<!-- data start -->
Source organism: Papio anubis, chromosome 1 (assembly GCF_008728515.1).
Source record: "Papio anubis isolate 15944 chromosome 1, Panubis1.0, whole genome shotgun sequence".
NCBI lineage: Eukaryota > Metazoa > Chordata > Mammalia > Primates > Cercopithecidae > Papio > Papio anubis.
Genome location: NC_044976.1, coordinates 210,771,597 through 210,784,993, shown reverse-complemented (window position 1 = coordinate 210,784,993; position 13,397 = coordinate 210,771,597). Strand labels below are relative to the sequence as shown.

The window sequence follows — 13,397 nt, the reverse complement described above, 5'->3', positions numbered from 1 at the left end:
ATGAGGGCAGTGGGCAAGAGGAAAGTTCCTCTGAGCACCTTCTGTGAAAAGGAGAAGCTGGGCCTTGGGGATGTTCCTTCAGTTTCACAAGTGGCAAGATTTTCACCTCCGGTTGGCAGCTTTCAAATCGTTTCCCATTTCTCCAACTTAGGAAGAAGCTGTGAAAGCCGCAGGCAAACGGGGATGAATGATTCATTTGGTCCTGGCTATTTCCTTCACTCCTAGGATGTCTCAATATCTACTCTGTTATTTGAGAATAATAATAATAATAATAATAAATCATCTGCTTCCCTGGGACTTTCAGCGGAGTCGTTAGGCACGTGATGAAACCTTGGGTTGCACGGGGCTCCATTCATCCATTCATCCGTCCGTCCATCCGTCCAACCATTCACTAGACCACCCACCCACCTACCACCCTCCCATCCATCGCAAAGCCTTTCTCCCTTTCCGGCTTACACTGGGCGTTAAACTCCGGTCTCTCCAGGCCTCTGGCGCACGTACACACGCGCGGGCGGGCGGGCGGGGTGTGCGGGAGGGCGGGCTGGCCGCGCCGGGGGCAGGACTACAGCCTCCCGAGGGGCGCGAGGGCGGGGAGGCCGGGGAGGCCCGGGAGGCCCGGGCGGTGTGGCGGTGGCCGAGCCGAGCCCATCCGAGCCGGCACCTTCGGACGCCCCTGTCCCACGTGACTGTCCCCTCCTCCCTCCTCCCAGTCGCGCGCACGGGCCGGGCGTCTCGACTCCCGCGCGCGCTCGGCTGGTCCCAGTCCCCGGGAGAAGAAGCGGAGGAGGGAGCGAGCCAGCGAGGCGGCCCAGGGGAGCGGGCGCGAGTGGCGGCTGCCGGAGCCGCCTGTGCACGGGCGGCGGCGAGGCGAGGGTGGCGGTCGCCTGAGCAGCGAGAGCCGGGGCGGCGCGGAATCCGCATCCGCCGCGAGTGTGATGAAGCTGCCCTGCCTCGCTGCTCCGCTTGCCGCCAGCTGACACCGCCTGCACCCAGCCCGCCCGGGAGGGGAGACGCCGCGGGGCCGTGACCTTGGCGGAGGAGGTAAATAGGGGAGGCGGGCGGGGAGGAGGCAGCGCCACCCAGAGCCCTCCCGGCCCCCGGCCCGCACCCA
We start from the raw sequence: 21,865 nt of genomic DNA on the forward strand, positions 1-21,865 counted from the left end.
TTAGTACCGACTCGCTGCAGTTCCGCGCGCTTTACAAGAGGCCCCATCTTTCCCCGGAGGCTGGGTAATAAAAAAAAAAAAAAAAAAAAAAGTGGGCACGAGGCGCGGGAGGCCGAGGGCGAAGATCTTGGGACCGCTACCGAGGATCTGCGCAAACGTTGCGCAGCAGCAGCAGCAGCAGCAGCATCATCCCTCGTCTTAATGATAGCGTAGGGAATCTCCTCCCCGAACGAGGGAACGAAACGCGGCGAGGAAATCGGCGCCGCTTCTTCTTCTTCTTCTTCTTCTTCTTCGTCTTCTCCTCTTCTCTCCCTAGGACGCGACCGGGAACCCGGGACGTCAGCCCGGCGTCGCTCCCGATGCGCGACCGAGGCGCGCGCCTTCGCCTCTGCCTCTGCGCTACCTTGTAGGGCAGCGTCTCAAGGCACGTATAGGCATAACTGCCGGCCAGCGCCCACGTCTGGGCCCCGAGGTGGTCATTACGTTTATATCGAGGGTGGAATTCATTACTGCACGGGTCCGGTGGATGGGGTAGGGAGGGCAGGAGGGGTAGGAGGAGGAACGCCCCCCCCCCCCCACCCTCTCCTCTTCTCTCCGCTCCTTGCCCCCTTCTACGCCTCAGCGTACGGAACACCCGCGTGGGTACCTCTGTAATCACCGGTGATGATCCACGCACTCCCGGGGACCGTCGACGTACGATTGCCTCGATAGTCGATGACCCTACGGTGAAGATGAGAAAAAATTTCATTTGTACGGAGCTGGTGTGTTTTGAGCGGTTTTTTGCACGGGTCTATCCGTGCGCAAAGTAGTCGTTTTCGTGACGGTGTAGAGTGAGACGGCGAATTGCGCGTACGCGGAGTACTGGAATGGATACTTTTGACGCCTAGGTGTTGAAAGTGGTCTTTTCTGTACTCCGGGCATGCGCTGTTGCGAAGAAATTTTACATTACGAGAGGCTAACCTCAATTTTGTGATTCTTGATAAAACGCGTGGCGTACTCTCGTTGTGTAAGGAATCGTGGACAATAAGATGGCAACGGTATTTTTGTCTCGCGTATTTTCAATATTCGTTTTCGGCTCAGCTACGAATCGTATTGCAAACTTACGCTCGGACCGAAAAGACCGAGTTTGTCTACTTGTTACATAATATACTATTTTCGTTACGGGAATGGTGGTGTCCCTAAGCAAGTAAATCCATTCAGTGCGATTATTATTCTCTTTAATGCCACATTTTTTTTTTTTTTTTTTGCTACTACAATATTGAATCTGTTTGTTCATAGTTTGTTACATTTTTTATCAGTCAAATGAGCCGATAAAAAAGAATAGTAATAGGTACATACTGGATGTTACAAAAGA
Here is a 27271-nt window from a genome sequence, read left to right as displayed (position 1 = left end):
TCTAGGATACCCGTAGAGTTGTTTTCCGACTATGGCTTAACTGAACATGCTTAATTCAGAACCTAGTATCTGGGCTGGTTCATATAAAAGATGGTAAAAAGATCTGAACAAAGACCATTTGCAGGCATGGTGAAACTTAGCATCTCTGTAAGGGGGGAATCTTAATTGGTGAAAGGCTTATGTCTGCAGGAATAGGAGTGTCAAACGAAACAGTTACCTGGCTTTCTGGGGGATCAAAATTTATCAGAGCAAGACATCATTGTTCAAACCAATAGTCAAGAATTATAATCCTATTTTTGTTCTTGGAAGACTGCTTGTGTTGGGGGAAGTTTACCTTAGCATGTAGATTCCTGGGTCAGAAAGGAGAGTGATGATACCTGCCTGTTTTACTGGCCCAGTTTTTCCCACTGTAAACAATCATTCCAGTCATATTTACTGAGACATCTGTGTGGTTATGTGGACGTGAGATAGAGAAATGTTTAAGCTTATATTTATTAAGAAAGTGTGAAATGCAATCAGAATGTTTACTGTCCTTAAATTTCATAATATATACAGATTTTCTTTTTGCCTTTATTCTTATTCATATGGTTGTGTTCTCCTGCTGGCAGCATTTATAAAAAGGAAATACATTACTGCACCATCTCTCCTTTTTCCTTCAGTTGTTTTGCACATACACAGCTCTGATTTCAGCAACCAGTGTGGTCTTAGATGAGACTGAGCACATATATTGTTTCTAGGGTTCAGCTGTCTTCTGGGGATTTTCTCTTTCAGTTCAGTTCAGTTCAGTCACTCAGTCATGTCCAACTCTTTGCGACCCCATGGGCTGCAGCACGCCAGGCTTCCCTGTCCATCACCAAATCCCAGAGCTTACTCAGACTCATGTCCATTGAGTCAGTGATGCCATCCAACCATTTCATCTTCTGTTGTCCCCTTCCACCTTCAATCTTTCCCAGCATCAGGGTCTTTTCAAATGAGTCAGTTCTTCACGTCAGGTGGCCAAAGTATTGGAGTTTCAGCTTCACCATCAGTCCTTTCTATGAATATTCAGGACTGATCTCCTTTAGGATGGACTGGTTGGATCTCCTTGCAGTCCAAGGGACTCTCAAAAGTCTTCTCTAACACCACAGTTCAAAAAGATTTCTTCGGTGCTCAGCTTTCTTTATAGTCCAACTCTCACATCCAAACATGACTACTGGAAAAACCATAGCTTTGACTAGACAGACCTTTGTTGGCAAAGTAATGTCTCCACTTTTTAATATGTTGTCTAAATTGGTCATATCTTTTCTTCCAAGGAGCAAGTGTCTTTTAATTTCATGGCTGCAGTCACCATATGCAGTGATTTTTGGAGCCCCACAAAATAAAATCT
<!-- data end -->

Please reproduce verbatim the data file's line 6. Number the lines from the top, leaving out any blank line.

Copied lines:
ATGAGGGCAGTGGGCAAGAGGAAAGTTCCTCTGAGCACCTTCTGTGAAAAGGAGAAGCTGGGCCTTGGGGATGTTCCTTCAGTTTCACAAGTGGCAAGATTTTCACCTCCGGTTGGCAGCTTTCAAATCGTTTCCCATTTCTCCAACTTAGGAAGAAGCTGTGAAAGCCGCAGGCAAACGGGGATGAATGATTCATTTGGTCCTGGCTATTTCCTTCACTCCTAGGATGTCTCAATATCTACTCTGTTATTTGAGAATAATAATAATAATAATAATAAATCATCTGCTTCCCTGGGACTTTCAGCGGAGTCGTTAGGCACGTGATGAAACCTTGGGTTGCACGGGGCTCCATTCATCCATTCATCCGTCCGTCCATCCGTCCAACCATTCACTAGACCACCCACCCACCTACCACCCTCCCATCCATCGCAAAGCCTTTCTCCCTTTCCGGCTTACACTGGGCGTTAAACTCCGGTCTCTCCAGGCCTCTGGCGCACGTACACACGCGCGGGCGGGCGGGCGGGGTGTGCGGGAGGGCGGGCTGGCCGCGCCGGGGGCAGGACTACAGCCTCCCGAGGGGCGCGAGGGCGGGGAGGCCGGGGAGGCCCGGGAGGCCCGGGCGGTGTGGCGGTGGCCGAGCCGAGCCCATCCGAGCCGGCACCTTCGGACGCCCCTGTCCCACGTGACTGTCCCCTCCTCCCTCCTCCCAGTCGCGCGCACGGGCCGGGCGTCTCGACTCCCGCGCGCGCTCGGCTGGTCCCAGTCCCCGGGAGAAGAAGCGGAGGAGGGAGCGAGCCAGCGAGGCGGCCCAGGGGAGCGGGCGCGAGTGGCGGCTGCCGGAGCCGCCTGTGCACGGGCGGCGGCGAGGCGAGGGTGGCGGTCGCCTGAGCAGCGAGAGCCGGGGCGGCGCGGAATCCGCATCCGCCGCGAGTGTGATGAAGCTGCCCTGCCTCGCTGCTCCGCTTGCCGCCAGCTGACACCGCCTGCACCCAGCCCGCCCGGGAGGGGAGACGCCGCGGGGCCGTGACCTTGGCGGAGGAGGTAAATAGGGGAGGCGGGCGGGGAGGAGGCAGCGCCACCCAGAGCCCTCCCGGCCCCCGGCCCGCACCCA